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Incidence Of End-Stage Renal Disease Attributed To Diabetes Among Persons With Diagnosed Diabetes United States And Puerto Rico, 20002014

Incidence of End-Stage Renal Disease Attributed to Diabetes Among Persons with Diagnosed Diabetes  United States and Puerto Rico, 20002014

Incidence of End-Stage Renal Disease Attributed to Diabetes Among Persons with Diagnosed Diabetes United States and Puerto Rico, 20002014


Incidence of End-Stage Renal Disease Attributed to Diabetes Among Persons with Diagnosed Diabetes United States and Puerto Rico, 20002014
Weekly / November 3, 2017 / 66(43);11651170
The incidence of end-stage renal disease attributed to diabetes (ESRD-D) in the U.S. population with diagnosed diabetes began to decline in the mid-1990s.
During 20002014, the age-standardized incidence of ESRD-D has continued to decline significantly in the United States and in most states, the District of Columbia, and Puerto Rico. No state experienced an increase in rates.
What are the implications for public health practice?
Continued awareness of diabetes and interventions to reduce the prevalence of risk factors for kidney failure, improve diabetes care, and prevent type 2 diabetes might sustain the decline in ESRD-D incidence rates in the population with diagnosed diabetes.
During 2014, 120,000 persons in the United States and Puerto Rico began treatment for end-stage renal disease (ESRD) (i.e., kidney failure requiring dialysis or transplantation) (1). Among these persons, 44% (approximately 53,000 persons) had diabetes listed as the primary cause of ESRD (ESRD-D) (1). Although the number of persons initiating ESRD-D treatment each year has increased since 1980 (1,2), the ESRD-D incidence rate among persons with diagnosed diabetes has declined since the mid-1990s (2,3). To determine whether ESRD-D incidence has continued to decline in the United States overall and in each state, the District of Columbia (DC), and Puerto Rico, CDC analyzed 20002014 data from the U.S. Renal Data S Continue reading

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Children and Type 2 Diabetes: Whats New?

Children and Type 2 Diabetes: Whats New?


Children and Type 2 Diabetes: Whats New?
No one likes hearing that they cant have something, especially the foods they love. Children with Type 2 diabetes have an especially complicated relationship with food. Type 2 diabetes is becoming more common; more than 80% of all children and teens with Type 2 diabetes are overweight, and about 40% are clinically obese. Because weight is a contributing factor to Type 2 diabetes, it is important to look for new ways to help children control their weight and to understand which new medical treatments are available. While children have little control over the foods in their environment, some new practices can help them choose healthier foods and eat mindfully. Some new devices and medicines also may potentially help control children and teens glucose levels. It is important to remember that it will most likely be a combination of interventions that will help your child learn to live with the disease and become healthier over time.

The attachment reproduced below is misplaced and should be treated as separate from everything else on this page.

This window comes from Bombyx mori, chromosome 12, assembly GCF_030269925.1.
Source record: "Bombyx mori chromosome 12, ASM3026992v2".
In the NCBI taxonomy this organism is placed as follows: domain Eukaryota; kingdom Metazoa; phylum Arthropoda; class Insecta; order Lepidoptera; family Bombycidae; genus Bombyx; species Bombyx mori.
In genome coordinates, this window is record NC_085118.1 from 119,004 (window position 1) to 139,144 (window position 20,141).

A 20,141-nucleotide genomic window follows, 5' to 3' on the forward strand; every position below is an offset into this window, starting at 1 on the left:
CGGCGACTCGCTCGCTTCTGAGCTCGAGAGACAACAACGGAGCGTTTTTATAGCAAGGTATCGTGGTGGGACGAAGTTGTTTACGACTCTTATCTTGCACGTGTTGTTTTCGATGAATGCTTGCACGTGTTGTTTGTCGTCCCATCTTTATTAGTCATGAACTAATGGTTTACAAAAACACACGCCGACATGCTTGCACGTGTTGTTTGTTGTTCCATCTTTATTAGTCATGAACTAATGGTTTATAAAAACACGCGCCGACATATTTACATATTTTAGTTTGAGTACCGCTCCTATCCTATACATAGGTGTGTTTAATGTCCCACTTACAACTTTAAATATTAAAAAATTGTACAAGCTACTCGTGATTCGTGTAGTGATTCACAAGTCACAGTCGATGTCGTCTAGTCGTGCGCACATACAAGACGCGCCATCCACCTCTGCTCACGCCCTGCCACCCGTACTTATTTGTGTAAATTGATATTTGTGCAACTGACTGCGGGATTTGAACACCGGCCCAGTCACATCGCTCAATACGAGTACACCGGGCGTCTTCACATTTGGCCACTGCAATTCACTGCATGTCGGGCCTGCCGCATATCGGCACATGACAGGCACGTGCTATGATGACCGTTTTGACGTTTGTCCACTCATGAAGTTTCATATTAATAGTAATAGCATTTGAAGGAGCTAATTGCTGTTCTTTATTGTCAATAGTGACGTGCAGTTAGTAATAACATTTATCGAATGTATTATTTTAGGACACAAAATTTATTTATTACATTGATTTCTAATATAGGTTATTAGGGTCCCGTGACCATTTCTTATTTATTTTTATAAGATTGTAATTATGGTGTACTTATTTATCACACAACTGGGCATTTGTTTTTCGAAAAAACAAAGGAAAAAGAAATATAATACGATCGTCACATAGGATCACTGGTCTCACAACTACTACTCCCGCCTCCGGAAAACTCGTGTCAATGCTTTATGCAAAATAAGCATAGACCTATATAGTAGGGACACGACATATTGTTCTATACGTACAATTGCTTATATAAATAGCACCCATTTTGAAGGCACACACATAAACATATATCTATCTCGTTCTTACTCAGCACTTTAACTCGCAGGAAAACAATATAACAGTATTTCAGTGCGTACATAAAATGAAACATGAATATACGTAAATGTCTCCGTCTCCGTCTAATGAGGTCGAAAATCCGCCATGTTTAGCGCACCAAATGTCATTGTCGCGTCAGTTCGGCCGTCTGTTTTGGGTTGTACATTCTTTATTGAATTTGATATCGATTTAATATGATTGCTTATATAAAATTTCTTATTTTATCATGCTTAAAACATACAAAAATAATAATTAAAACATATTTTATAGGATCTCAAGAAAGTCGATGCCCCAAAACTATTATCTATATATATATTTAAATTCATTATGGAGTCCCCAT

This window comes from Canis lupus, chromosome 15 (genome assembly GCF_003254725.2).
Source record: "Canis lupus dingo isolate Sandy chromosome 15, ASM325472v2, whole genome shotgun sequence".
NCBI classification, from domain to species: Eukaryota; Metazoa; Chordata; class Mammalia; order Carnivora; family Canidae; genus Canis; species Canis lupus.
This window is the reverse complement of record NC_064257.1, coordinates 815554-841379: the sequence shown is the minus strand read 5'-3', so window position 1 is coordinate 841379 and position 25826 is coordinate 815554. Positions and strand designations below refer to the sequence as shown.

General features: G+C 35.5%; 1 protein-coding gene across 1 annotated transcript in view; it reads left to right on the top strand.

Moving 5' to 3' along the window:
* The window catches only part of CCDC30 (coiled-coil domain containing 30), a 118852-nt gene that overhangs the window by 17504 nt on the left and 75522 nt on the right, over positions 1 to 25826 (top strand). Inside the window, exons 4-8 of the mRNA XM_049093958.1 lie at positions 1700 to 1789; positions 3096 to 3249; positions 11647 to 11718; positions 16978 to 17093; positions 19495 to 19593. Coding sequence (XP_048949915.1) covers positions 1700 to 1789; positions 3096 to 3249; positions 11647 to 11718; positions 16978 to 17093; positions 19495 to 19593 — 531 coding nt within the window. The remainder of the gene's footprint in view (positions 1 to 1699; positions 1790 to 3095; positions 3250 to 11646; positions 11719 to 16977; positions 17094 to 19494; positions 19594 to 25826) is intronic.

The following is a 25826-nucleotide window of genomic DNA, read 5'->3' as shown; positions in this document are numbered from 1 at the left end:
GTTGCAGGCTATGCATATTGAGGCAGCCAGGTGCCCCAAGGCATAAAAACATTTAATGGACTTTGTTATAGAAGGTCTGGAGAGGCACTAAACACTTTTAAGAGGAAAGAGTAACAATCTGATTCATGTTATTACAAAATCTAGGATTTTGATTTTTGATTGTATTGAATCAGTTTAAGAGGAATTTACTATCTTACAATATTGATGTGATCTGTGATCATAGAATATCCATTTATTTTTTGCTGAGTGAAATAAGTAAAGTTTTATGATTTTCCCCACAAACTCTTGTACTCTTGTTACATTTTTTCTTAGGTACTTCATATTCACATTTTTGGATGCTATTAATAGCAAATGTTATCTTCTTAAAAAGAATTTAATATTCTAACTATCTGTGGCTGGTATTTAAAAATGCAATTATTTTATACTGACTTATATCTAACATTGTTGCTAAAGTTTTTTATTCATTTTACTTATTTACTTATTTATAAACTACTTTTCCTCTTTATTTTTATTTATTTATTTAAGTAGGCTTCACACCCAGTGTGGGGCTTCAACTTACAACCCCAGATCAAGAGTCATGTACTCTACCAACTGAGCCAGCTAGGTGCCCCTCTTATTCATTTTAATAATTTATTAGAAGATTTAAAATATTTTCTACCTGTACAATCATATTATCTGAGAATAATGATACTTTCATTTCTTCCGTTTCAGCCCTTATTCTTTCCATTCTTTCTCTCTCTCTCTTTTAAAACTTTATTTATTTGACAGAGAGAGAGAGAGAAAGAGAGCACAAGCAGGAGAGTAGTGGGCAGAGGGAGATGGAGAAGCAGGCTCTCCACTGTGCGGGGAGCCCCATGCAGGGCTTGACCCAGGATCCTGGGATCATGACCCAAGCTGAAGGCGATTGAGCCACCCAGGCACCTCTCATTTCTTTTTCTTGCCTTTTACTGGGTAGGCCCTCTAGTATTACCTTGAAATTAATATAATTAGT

One practice that is gaining popularity is called mindful eating or eating with intention. A recent study has showed that when parents restrict food to promote healthier behaviors, it will work in the short-term. However, in the long-term, restrictive eating has proved to be harmful. Children who have restricted diets are at risk for increased eating when they are not hungry, not learning how to self-regulate and trust their bodys signals, thus causing weight gain. The approach to mindful eating is to help the child create a dialog of kindness with his or her own body. Instead of focusing on hunger as a n Continue reading

All About Needles Used for Diabetes | Ask D'Mine

All About Needles Used for Diabetes | Ask D'Mine


Written by Wil Dubois on September 16, 2017
Hey, All -- Got questions about life with diabetes? Then you've come to the right place! That would be our weekly diabetes advice column, Ask D'Mine, hosted by longtime type 1 and diabetes author W il Dubois in New Mexico, who spent many years working as a clinical specialist helping those with diabetes.
This week, he takes on a trio of questions about needles and injection-related therapy. Here's Wil, "taking a stab" at this theme...
{Got your own questions? Email us at [email protected] }